Photo © Karren Visser. It was Joseph’s 21st birthday. He and his family were on a Dartmouth Park walk with SVI volunteers. His interests in art, walking his dog and cookery are seen in the context of his understandable apprehension of living with deteriorating sight and needing to ‘keep fighting’ for support to be registered blind.
Listen to Joe’s story
My name is Joseph. I was born in 2001 and I am visually impaired. I went to primary school, then after that I went to a school to George Salter Academy, in the Carters Green area. More of a public school instead of an Academy. Then a special sort of school. Special school was more like support with helping me around when I didn’t…So I asked for large prints of text that I had like in school so I could see what I’m reading.
When I went to school I made about four friends. They were really kind to me and really good to me at the time about my eyesight. Then, as I went to school, I learned art at school, and cookery as well. I really enjoyed those. Like at art, I had to take my glasses off to see what I was doing to help me focus a bit more with all the detail and the colour contrasts as well on the on the art pieces that I was doing and the paintings as well. So, I did one sort of Picasso-y art piece that I did in my art class as well. Well, which if I took my glasses off, had a bit of support there with them telling me and which colours was which that I was using. We had a what they called also like a blind sort of like drawing. So, I had to look at a picture they give you of an art piece and Picasso was drawn and then we had to like copy that down. Well, I’d had a support teacher with me at the time telling me which colour is which and where I was drawing as well. But she was really helpful, so even though I made mistakes here and there she helped me with my hand work, where I was drawing.
She helped me, like telling me where my equipment is and telling me which colours that I had. And then I continued on my own, like drawing, painting and finishing off that piece.
I did like a pop art, sort of, painting with bold colour, bright colours like red, yellow and colours in a like comic sort of way. After that, I really enjoyed it as well. I think that I find it a bit more easier if I’m honest with the pop art pieces that I did because I could see them colours more brighter than the Picasso piece that I did, so I could see which colour’s which, well, especially in a very well-lit room as well because when they… because I told them we had to take on another room. I told them I couldn’t do that because it was too bright and the light sensitivity in that room was too bright for me. And I had kept… and it kept hurting my eyes, I kept squinting as well. So, my support teacher took me down to another room. Where it was a bit like still, like lit, but not as lit as the other room and it wasn’t as painful for my eyes then.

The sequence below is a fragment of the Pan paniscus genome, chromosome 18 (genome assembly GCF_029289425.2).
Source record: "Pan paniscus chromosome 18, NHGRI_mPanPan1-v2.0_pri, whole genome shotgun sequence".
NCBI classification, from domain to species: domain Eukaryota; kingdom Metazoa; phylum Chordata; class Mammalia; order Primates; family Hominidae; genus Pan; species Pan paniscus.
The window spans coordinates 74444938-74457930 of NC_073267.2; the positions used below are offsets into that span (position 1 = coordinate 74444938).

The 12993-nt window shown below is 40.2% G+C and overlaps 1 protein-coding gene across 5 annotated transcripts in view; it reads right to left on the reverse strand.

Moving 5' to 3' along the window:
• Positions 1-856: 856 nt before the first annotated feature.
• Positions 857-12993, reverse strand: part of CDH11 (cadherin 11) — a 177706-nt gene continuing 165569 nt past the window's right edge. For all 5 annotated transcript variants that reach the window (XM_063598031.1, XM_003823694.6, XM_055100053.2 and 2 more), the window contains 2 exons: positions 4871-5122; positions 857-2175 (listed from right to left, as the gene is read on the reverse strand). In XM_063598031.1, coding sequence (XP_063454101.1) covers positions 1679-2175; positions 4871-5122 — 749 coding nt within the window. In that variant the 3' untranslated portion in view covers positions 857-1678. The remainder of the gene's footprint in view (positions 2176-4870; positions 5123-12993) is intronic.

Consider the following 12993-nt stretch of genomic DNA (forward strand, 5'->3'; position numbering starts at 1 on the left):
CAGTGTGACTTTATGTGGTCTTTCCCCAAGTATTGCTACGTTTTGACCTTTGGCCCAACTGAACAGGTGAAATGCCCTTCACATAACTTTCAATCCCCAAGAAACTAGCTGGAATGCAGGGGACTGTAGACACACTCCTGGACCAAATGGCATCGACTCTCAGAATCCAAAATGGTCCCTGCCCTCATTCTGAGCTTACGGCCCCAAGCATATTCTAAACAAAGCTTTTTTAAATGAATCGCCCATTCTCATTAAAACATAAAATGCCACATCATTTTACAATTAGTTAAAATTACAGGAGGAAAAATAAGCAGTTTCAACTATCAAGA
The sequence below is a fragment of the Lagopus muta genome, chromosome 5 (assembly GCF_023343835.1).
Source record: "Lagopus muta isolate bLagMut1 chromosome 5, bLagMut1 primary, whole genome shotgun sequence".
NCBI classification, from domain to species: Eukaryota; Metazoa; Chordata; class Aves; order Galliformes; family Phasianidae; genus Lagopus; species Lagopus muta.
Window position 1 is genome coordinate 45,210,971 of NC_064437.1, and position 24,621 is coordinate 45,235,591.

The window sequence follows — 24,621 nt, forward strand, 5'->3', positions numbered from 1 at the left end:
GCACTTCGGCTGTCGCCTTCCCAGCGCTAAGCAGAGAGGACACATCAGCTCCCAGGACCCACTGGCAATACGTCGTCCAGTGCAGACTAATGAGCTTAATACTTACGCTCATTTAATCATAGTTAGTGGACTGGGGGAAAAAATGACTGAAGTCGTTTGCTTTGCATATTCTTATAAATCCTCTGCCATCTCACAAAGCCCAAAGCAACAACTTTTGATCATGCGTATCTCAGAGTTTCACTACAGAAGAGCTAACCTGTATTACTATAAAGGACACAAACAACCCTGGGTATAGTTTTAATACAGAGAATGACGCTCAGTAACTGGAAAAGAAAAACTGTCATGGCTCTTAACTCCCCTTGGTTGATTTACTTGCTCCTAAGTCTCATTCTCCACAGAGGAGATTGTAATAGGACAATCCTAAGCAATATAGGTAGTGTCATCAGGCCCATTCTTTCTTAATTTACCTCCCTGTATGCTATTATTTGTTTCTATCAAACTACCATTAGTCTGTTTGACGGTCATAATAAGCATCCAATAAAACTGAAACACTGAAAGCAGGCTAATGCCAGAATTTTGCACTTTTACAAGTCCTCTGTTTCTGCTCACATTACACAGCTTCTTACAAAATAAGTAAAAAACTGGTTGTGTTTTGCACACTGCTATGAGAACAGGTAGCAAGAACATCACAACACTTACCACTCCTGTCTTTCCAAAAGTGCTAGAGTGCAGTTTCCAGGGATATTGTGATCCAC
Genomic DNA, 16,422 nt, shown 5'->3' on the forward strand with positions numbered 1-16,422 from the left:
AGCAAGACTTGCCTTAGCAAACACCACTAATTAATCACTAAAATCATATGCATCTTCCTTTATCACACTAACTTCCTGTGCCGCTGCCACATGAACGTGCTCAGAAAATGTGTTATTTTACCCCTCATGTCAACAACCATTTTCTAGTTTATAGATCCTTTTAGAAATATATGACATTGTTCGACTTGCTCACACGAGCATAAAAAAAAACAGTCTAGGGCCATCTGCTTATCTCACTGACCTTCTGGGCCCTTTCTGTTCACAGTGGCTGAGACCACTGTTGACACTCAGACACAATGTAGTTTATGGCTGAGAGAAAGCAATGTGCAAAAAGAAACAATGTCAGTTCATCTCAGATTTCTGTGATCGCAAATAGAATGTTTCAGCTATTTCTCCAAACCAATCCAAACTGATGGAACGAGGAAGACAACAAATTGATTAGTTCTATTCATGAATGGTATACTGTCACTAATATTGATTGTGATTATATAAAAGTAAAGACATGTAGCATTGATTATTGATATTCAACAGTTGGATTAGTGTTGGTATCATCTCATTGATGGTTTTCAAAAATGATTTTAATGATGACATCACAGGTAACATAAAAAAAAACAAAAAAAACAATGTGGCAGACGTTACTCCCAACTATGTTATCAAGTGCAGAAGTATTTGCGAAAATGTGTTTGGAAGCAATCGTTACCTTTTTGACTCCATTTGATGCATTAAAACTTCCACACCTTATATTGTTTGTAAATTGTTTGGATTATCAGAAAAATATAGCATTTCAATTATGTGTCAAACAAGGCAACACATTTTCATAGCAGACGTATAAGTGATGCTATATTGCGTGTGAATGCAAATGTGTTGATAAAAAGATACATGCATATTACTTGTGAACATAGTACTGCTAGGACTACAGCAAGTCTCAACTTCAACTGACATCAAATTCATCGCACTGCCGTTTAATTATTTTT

Me and Dad have been going to try and get me registered at the hospital. I am registered visually impaired, bit of a battle, in itself, of losing a bit of my sight as well in my good eye around my peripheral vision area on my right side of my good eye and underneath as well.
I believe if I get like registered, there’s more support I’ll get, especially at the hospital. Especially from other teams as well. If they know I’m registered visually impaired, then I believe I will get more support then, I’ll get more accessories and more things to help me with my eyesight as well. Then my everyday things like with my cookery, or with my painting or even if I’m walking with my dog as well in the park. It’s, I believe if, I believe if I keep fighting and then trying to get myself registered blind it’ll be more like worth it in the end as well.
© Unseen Memories, produced by Karren Visser and Sandwell Visually Impaired, 2023.